BRUSSELS (Reuters) - European Union nations backed a plan to regulate Russia’s Nord Stream 2 pipeline on Friday, a move that will likely slow but not rule out its construction.
The long-stalled agreement comes after a last-ditch German and French push to amend the draft and give Berlin a greater say in how to ensure the pipeline to carry Russian gas to Europe under the Baltic Sea complies with EU law.
Chancellor Angela Merkel hailed the vote as an example of Berlin’s close ties with Paris after the two major European powers, which both have firms invested in the project, were publicly at odds ahead of the EU meeting.
Nord Stream 2 has divided the EU, with German opposition to the new draft rules stalling discussions since it was proposed by the EU executive in November 2017.
Eastern European, Nordic and Baltic Sea countries see the 1,225 km (760 mile) pipeline, which is already under construction, as increasing EU reliance on Moscow, while those in northern Europe, especially Germany, prioritise the economic benefits.
EU capitals overcame differences on Friday over shared geopolitical concerns that the pipeline would deprive Ukraine of transit fees that are a lifeline of its economy by doubling the amount of gas that could be pumped under the Baltic Sea.
Such worries have driven fierce U.S. lobbying against the Russian project.
A French official rejected suggestions that Washington’s threat to sanction the project broke the EU logjam. “We don’t make decisions based on U.S. bravado,” the official said.
France had long raised concerns in private about the pipeline, not wanting to be seen as supporting the U.S. stance, and French President Emmanuel Macron discussed it at least four times with Merkel, said another source familiar with the issue.
The draft law will likely require a change in business model for the project, led by Russian state energy firm Gazprom in partnership with five Western firms - Germany’s Uniper and BASF’s Wintershall unit, Anglo-Dutch firm Shell, Austria’s OMV and France’s Engie.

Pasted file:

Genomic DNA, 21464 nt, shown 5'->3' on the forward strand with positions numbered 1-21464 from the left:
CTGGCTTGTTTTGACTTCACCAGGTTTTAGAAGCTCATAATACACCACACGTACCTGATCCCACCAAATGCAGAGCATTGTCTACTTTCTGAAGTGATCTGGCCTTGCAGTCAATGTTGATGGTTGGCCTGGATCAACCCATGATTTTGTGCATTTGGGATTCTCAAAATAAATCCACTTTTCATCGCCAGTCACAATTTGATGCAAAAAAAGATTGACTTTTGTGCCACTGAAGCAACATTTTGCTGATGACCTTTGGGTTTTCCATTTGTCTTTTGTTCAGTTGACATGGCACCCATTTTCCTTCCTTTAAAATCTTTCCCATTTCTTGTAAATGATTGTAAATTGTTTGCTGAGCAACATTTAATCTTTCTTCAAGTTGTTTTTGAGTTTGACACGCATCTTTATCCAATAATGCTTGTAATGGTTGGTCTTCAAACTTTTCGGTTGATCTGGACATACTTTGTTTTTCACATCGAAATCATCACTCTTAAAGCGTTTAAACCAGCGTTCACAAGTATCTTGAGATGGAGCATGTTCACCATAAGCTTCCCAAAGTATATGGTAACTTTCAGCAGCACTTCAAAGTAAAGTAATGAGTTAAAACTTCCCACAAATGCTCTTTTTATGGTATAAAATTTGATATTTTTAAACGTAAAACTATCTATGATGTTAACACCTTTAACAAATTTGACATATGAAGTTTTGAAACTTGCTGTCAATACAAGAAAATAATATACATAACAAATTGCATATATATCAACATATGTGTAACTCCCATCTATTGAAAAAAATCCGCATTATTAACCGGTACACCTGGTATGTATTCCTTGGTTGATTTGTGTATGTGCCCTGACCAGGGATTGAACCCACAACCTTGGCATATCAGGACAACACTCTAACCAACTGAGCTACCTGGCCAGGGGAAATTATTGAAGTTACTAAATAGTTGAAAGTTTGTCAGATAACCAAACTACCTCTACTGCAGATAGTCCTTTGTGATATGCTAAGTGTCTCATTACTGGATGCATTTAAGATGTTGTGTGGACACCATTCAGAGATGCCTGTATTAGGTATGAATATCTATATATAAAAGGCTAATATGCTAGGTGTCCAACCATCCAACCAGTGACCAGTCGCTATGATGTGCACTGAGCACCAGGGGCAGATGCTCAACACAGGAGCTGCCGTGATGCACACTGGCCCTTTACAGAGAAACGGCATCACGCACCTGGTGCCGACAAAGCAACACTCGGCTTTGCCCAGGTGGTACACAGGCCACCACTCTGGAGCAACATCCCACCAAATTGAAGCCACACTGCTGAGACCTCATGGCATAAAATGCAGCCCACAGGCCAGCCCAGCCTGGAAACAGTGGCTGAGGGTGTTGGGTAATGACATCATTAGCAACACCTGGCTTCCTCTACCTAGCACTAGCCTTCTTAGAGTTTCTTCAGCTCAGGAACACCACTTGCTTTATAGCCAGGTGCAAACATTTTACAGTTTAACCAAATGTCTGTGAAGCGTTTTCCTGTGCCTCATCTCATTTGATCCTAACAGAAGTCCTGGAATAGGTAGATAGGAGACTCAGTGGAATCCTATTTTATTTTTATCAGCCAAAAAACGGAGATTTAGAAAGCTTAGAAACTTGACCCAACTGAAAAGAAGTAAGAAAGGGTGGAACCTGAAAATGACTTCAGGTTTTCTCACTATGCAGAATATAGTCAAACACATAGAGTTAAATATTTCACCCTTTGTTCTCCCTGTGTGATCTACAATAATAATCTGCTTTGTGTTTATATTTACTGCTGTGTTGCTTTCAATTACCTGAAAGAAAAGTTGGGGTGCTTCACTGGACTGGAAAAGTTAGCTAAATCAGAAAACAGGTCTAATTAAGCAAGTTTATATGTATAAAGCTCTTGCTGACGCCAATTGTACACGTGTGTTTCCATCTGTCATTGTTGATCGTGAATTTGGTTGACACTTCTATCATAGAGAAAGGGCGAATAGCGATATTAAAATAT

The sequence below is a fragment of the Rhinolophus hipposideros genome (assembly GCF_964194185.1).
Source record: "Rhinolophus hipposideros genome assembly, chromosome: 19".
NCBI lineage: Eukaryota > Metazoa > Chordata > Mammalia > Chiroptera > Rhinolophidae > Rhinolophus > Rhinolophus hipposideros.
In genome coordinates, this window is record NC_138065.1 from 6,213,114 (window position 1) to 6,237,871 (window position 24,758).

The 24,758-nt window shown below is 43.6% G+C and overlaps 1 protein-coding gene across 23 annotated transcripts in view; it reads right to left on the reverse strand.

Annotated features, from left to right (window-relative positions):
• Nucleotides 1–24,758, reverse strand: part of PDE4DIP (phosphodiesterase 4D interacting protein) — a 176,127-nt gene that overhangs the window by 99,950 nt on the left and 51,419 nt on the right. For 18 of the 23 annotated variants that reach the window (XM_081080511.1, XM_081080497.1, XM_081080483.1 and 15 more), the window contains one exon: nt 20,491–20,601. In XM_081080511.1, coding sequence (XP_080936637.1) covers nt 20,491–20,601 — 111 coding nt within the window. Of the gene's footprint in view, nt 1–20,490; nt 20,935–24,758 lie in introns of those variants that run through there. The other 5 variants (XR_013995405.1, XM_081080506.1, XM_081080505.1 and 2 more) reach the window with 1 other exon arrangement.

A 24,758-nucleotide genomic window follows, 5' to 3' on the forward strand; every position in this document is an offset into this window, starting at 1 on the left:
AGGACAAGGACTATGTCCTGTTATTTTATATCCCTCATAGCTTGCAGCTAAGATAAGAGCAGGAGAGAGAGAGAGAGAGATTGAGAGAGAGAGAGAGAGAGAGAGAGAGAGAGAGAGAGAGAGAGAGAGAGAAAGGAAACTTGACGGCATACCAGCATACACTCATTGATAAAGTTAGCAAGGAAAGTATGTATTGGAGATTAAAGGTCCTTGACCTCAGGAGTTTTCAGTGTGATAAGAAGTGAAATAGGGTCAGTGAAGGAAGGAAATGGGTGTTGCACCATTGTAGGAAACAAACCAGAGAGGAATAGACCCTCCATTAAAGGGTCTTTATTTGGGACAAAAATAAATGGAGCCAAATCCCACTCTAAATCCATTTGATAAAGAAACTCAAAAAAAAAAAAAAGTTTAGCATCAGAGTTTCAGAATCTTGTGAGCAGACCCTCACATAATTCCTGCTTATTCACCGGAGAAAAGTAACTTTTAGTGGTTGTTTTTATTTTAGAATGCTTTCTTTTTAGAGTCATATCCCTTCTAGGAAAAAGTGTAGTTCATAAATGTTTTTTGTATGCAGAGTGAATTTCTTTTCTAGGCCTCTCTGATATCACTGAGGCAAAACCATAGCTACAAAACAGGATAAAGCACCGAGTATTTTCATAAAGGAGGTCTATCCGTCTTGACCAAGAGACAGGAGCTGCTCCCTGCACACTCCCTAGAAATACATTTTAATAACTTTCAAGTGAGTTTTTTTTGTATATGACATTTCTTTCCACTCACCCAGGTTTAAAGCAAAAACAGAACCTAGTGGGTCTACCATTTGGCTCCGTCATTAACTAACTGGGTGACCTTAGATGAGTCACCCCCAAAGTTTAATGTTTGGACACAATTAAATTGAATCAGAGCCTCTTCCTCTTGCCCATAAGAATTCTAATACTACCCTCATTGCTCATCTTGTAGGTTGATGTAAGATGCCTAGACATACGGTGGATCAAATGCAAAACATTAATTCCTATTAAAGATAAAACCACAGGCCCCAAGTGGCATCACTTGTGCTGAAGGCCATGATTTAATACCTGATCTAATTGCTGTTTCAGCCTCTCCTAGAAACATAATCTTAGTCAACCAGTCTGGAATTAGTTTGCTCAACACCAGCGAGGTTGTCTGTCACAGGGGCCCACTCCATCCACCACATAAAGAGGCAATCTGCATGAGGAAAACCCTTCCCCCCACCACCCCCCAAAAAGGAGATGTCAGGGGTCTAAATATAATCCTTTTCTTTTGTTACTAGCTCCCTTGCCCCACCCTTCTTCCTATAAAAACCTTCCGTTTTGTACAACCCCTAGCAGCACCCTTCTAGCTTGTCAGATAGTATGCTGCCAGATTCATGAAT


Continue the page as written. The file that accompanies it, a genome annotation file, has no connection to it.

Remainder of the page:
It calls for all import pipelines to meet EU energy market rules by not being directly owned by gas suppliers; applying non-discriminatory tariffs and transparent reporting; and allowing at least 10 percent of capacity to be made available to third parties.
Berlin worked overnight with Paris to amend the proposed bill when it became clear that it had lost its blocking minority among the 28 nations. The last-minute changes give it greater say because the pipeline would connect with the European gas grid in Germany.
EU sources say Berlin may now seek an exemption from the bloc’s energy rules, or it may cut a deal with Moscow over how the pipeline is operated, subject to review by the EU executive.
The details of the proposal may still shift when the EU’s three lawmaking institutions meet next week to agree the final rules.
If adopted, EU diplomats say the rules will not stop the pipeline but are likely to make its completion more costly and lengthy.
The pipeline plan has become increasingly controversial since Russia’s annexation of Ukraine’s Crimea in 2014.
In an effort to address concerns, Merkel has insisted that gas volumes must continue via Ukraine - the traditional route for supplies that make up over a third of the EU’s gas needs.
So far, EU-mediated talks between Russia and Ukraine have failed to agree the terms of such transits before their current contract expires by year’s end. “Russia has been in wait-and-see mode, but this compromise gives the European Commission major leverage,” said one of the sources.
Any delay to Gazprom’s push to complete construction of Nord Stream 2 in 2019 could weaken Moscow’s hand in those negotiations.
Western firms invested in the project have so far each financed 600 million euros ($681.00 million) until year’s end in what they say is a sign of faith that it will be continued, sources familiar with the matter said.
“It would be fatal, if a fully approved billion-euro project, in which billions have been invested, could suddenly no longer be carried out,” OMV CEO Rainer Seele said earlier this week. “That wouldn’t necessarily strengthen investor confidence in Europe.”
Reporting by Peter Maushagena and Alissa de Carbonnel in Brussels; Additional reporting by Kristi Knolle in Vienna, Gabriela Bacynska in Brussels, Jean-Baptiste Vey in Paris and Joseph Nasr in Berlin; Editing by Jan Harvey and Louise Heavens